Celebrate the Sexiest Novel of the Year With a Custom Cocktail Recipe

EL’s managing editor Alyssa Songsiridej’s debut novel "Little Rabbit" is out today, and it’s as delicious as this drink

Little Rabbit book cover and cocktail

Editor’s note: We don’t typically commission custom cocktails for book releases, but when our own managing editor is named one of the National Book Foundation’s 5 Under 35 for her sensational debut, Little Rabbit, a toast is in order. So we invited mixologist and author of The Gold Persimmon, Lindsay Merbaum, to develop this custom cocktail inspired by the novel. 

Alyssa Songsiridej’s novel Little Rabbit is the story of a 30-year-old queer writer whose first novel gets published just as the press folds, leaving her with a closet’s worth of dusty copies. To pay her bills, she spends her days at Harvard working as an administrative coordinator. At an artists’ retreat in Maine, she meets an older man, a celebrated choreographer who is annoying at first, talking too much over dinner, yet also gorgeously masculine and erotic—“golden,” she calls him. They quickly become lovers, the choreographer naming her his “Rabbit,” urging her to spend every weekend with him in his apartment in New York, or at his house in the Berkshires.

Their relationship is electric, twisting and turning in on itself like a knot, stretching her life here, binding and tightening there. Until the narrator finds she’s become “a woman with a secret. A woman with a choice,” a person seemingly losing her definition just as she’s coming to know the dimensions of her desire for pleasure, for art, and to be unmade:

“The work possessed me, seized me, until I was no longer a woman writing but writing taking the form of a woman in order to be born. I sank down, surrendered, waiting for the words to teach me about my life.”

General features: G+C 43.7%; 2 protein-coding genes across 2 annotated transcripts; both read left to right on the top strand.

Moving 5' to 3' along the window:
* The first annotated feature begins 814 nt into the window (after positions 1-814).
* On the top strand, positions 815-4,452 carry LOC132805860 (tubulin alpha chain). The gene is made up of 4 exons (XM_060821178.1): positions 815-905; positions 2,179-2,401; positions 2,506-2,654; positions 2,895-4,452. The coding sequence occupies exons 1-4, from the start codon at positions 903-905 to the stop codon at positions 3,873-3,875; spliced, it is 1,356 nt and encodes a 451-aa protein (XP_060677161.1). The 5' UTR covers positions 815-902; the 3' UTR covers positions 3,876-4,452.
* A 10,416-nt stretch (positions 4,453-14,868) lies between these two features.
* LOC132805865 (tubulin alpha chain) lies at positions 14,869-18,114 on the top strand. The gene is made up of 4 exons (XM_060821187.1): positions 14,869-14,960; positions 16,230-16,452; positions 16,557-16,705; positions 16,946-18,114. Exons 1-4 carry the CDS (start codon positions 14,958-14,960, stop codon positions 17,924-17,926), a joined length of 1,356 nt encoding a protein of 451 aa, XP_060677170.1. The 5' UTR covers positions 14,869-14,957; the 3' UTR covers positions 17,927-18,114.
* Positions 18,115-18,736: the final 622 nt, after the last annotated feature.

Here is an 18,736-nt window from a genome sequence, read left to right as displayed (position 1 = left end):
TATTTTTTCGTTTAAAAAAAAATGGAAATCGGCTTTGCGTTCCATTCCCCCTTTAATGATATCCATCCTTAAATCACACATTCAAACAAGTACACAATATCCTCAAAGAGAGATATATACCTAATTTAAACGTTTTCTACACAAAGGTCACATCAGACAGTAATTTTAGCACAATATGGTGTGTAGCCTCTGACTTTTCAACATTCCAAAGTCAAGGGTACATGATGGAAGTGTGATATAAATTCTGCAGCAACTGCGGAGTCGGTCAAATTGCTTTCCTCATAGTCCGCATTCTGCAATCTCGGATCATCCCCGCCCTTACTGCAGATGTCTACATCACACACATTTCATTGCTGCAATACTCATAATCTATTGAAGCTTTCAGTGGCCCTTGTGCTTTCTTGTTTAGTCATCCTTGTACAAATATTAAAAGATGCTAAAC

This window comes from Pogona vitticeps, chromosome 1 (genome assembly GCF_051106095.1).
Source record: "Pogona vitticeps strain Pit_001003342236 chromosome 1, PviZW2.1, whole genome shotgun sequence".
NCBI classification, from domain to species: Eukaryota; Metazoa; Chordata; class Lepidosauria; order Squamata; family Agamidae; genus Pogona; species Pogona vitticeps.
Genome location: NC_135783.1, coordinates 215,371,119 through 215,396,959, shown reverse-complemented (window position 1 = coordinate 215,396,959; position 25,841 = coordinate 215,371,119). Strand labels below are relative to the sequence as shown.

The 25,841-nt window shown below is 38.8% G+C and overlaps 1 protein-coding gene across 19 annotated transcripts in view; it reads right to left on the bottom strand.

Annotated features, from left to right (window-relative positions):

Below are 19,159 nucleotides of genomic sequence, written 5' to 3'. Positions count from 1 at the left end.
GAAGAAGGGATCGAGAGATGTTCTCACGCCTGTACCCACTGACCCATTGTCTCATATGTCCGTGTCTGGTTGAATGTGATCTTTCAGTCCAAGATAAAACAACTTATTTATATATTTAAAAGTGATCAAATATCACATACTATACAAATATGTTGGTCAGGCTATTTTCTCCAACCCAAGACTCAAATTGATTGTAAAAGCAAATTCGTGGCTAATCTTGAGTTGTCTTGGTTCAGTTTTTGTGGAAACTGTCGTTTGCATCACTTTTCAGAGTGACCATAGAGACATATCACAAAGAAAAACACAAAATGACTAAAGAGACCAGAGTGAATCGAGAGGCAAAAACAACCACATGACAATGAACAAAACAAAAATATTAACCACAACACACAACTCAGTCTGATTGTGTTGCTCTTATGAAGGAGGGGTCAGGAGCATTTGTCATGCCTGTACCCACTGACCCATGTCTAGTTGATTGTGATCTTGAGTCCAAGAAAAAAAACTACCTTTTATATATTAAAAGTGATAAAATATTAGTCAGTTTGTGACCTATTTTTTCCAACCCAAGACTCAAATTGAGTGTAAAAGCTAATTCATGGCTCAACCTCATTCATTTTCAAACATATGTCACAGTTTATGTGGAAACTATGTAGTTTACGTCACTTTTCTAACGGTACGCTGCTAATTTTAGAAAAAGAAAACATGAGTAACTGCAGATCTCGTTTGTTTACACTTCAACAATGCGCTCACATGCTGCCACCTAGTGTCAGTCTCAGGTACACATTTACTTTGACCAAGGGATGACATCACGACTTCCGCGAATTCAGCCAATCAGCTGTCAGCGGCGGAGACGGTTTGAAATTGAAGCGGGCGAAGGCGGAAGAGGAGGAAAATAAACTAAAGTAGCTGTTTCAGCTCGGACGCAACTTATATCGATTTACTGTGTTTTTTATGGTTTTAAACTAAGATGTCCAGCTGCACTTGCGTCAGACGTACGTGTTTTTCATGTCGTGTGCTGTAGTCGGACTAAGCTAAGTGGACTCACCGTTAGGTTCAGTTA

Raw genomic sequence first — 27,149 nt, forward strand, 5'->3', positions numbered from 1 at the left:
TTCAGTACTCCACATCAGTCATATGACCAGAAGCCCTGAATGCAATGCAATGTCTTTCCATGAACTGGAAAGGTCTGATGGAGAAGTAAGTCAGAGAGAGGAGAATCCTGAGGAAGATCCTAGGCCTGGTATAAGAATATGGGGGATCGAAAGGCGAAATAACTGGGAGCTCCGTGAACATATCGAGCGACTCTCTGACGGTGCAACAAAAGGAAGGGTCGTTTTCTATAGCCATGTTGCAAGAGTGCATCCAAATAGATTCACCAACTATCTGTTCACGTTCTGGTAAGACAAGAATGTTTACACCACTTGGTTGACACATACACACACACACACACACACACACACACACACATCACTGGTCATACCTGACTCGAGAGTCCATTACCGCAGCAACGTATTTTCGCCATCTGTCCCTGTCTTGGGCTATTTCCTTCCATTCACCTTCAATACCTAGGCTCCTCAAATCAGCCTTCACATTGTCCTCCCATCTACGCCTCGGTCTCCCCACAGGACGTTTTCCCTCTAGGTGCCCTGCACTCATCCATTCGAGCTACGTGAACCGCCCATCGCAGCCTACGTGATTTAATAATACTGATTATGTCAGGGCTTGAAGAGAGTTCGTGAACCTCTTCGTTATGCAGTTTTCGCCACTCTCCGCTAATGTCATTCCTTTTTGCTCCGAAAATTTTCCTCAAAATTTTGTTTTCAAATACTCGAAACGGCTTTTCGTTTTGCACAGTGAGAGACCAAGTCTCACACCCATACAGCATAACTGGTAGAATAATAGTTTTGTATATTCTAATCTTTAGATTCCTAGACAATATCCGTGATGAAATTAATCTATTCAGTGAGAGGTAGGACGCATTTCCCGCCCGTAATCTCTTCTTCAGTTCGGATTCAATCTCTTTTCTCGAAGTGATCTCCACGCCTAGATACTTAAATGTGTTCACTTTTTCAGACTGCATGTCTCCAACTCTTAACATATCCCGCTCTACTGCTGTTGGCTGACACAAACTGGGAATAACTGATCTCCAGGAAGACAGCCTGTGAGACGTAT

Like a modern queer feminist Story of O, this nuanced exploration of desire and the unseen dance between the lover and the beloved sucks you into its lush, yet precisely-rendered reality, one edged with ambiguity regarding possession and power, perception and identity.  

Scotch serves as the base of this booktail, as it’s the liquor the narrator drinks during her one “wild” night in Maine, when she gets drunk and jumps in the lake, unaware her future lover is watching. On their first sort-of date, she again begins with Scotch. The night they officially become lovers, the choreographer makes, discards, then re-makes Aperol spritzes, marking the “before” and “after.” Aperol also shares the bittersweet taste of a gin and tonic, which the narrator always seems to enjoy with others of her own age: in college, with the choreographer’s young dancers at his house in the Berkshires, and at the opulent after-party for the conference her roommate Annie organizes. Finally, coffee liqueur references cafecitos with friends Rita and Vera and a writing practice that involves getting up at 5 am, sometimes accompanied by a whole pot of coffee. The combination of Scotch and coffee produces a chocolate-y tone, while the smoky notes in the Scotch bring out the bittersweetness in the Aperol. Altogether, it’s a simple, beautiful combination that’s not at all what you would expect. 

This booktail is presented against a fur backdrop for “the wolves”–those art critics and donors in need of ego-stroking–and the sumptuous, primal, and slightly dangerous sensuality that exists between the story’s lovers. The Tiffany’s glass in which the drink is served is nestled in the fur, gently framed with feathers for the plumage on the choreographer’s bookshelves. Delicate dried flowers and ferns appear behind the cocktail, reminders of the dried flowers on the altar by the choreographer’s door, as well as atop Annie’s dresser. One purple bloom is also pressed to the base of the glass, its color a complement to the watercolor cover of Hélène Cixous’ book Dream I Tell You. In the background, a dried red petal perches on the book’s top right edge, punctuating the ‘i’ in “Rabbit.” 

Little Rabbit


  • 1.5 oz Scotch 
  • 1 oz coffee liqueur 
  • 0.5 oz Aperol 


Set a tumbler in the freezer or at the back of the fridge to chill. Meanwhile, add a large cube or chunk of ice to a shaker, along with the Scotch, coffee liqueur, and Aperol. Agitate vigorously until the shaker turns frosty. Then remove the chilled glass from the fridge or freezer and add a fresh cube of ice. Strain the drink into the glass, over the fresh ice, and serve.

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